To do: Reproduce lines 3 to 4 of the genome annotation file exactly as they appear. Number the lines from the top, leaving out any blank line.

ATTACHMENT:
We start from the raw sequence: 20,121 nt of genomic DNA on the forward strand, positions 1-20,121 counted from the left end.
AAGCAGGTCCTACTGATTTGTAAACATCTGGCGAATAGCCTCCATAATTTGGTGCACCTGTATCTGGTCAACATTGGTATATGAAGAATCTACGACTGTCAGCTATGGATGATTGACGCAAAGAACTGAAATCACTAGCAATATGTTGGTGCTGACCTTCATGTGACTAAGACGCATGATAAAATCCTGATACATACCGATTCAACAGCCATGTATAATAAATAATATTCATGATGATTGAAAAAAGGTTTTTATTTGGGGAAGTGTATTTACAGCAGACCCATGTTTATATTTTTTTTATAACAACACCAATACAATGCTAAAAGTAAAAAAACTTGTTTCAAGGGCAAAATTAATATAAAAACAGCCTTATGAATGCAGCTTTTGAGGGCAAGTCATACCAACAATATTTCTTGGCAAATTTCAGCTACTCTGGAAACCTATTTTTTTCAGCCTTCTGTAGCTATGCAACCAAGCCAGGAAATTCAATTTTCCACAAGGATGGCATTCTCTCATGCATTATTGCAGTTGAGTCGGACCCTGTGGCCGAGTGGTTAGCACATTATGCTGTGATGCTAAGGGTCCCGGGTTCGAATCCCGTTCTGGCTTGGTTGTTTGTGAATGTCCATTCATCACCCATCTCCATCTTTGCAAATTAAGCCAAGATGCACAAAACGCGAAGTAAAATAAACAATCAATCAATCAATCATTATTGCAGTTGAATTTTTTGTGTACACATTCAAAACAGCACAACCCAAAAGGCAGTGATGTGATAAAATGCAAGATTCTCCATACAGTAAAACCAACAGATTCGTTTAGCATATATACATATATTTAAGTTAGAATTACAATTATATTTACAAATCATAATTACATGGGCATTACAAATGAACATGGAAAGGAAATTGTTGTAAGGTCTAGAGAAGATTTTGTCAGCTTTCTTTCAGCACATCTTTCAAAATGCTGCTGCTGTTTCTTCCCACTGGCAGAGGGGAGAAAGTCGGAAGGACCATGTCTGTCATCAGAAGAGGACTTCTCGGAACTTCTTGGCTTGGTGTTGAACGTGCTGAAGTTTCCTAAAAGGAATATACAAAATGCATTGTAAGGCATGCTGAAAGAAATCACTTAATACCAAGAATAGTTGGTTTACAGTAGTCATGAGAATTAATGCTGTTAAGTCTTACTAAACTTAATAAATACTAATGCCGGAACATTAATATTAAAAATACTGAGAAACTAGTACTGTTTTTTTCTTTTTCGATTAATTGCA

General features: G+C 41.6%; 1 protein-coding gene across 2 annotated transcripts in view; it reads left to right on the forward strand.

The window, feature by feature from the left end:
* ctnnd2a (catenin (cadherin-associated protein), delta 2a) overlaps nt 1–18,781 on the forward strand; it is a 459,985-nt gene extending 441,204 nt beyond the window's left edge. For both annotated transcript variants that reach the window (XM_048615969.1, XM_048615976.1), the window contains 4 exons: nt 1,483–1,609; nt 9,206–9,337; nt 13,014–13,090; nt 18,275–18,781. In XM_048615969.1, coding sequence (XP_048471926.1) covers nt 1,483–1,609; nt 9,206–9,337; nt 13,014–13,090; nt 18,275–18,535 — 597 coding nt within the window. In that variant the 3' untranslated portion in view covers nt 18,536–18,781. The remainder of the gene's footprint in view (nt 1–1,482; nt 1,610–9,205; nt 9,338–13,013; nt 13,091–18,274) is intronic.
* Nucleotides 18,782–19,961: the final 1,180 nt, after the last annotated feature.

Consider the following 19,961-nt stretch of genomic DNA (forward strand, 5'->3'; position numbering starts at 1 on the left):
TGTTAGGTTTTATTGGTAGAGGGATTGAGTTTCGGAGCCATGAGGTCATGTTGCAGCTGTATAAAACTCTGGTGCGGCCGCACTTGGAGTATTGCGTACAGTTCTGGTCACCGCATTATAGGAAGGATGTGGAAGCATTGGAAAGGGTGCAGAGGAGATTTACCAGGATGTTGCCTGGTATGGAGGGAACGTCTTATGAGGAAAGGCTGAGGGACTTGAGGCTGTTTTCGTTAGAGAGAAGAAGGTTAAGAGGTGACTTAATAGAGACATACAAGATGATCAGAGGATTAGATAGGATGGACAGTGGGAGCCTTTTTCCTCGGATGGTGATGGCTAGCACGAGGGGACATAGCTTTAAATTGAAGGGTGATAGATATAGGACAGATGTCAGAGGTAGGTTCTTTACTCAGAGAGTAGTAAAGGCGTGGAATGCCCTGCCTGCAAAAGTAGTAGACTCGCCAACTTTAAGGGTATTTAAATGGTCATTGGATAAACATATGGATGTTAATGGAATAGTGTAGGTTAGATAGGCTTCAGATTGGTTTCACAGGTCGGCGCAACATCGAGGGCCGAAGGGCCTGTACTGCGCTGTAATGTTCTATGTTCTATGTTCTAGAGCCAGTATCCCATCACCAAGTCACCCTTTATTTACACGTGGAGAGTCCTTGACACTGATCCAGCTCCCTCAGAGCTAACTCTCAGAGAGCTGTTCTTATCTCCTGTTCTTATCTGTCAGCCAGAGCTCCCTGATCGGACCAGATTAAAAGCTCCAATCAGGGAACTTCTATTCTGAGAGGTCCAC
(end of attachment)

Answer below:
General features: G+C 41.6%; 1 protein-coding gene across 2 annotated transcripts in view; it reads left to right on the forward strand.

The window, feature by feature from the left end: